Some good news about rumination: Task-focused thinking after failure facilitates performance improvement

Natalie J. Ciarocco, Kathleen D. Vohs, Roy F. Baumeister

Research output: Contribution to journalArticlepeer-review

28 Scopus citations

Abstract

Is there an adaptive side to rumination? We tested whether rumination that is focused on correcting past mistakes and active goal achievement could produce positive outcomes; this is in contrast to rumination that focuses on the implications of failure (i.e., state rumination) and task-irrelevant rumination. in all studies, participants received failure feedback on an initial task. a second task similar to the first provided an opportunity for improvement. Studies 1 and 2 manipulated type of ruminative thought such that it was action-focused, state-focused, or task-irrelevant. action-focused rumination led to performance improvement relative to the other two conditions. experiment 3 allowed participants to ruminate naturalistically. the more that participants' rumination contained action-focused thoughts, the more their performance improved. hence, rumination can yield benefits if it focuses on correcting errors and goal attainment.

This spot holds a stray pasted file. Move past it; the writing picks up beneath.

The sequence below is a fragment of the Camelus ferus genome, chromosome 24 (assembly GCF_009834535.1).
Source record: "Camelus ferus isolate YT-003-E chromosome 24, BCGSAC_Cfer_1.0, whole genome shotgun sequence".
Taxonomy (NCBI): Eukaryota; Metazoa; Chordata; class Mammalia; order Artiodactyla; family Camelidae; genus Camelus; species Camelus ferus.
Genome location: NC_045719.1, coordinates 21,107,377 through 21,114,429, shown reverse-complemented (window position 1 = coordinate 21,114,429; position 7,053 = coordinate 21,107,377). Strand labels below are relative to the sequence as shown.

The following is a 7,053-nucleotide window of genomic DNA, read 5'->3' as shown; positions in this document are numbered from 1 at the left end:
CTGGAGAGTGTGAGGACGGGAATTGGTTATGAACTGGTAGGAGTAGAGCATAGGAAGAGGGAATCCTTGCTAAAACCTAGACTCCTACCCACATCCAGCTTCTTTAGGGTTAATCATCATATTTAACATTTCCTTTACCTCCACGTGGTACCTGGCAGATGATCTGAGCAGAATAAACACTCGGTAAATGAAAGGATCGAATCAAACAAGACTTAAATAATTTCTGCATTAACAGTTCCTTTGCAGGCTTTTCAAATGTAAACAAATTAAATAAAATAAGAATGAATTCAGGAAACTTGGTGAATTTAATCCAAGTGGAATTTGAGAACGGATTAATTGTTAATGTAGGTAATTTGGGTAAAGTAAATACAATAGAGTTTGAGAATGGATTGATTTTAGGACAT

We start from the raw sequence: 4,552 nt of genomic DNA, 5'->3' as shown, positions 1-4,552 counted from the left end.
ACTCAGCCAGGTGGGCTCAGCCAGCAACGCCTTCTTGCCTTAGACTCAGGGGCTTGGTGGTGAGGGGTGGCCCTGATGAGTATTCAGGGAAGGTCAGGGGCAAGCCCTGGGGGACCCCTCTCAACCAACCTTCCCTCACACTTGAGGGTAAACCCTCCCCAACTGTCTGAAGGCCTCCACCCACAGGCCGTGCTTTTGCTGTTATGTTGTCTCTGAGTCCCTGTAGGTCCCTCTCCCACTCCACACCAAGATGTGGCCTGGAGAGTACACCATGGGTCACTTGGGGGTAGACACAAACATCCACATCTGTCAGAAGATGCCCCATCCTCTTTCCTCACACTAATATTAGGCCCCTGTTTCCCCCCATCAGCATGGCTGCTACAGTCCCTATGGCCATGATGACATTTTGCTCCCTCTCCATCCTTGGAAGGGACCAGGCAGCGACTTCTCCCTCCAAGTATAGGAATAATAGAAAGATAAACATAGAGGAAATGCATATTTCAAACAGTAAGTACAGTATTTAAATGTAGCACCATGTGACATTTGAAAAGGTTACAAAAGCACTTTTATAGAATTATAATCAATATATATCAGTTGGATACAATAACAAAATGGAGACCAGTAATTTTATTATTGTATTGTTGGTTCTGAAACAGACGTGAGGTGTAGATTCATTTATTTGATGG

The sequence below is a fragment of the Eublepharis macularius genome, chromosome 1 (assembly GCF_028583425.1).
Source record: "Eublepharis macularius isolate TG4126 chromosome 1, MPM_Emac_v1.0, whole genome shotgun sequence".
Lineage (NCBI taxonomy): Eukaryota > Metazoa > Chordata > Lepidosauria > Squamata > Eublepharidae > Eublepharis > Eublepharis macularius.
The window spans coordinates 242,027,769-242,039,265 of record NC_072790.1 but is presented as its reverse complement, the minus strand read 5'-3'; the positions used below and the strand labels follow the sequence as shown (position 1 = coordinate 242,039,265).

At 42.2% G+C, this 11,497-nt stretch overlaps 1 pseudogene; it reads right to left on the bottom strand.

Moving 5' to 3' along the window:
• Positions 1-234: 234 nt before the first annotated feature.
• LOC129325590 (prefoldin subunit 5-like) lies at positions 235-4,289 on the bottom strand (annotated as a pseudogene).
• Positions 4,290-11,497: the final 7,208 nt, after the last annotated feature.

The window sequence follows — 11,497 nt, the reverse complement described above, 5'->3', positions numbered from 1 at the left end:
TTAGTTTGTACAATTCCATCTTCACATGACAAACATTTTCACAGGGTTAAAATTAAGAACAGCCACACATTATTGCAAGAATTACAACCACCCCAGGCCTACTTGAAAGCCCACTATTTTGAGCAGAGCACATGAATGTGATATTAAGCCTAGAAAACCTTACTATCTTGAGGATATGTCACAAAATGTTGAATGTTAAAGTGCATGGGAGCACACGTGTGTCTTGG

Original languageEnglish (US)
Pages (from-to)1057-1073
Number of pages17
JournalJournal of Social and Clinical Psychology
Volume29
Issue number10
DOIs
StatePublished - Dec 1 2010

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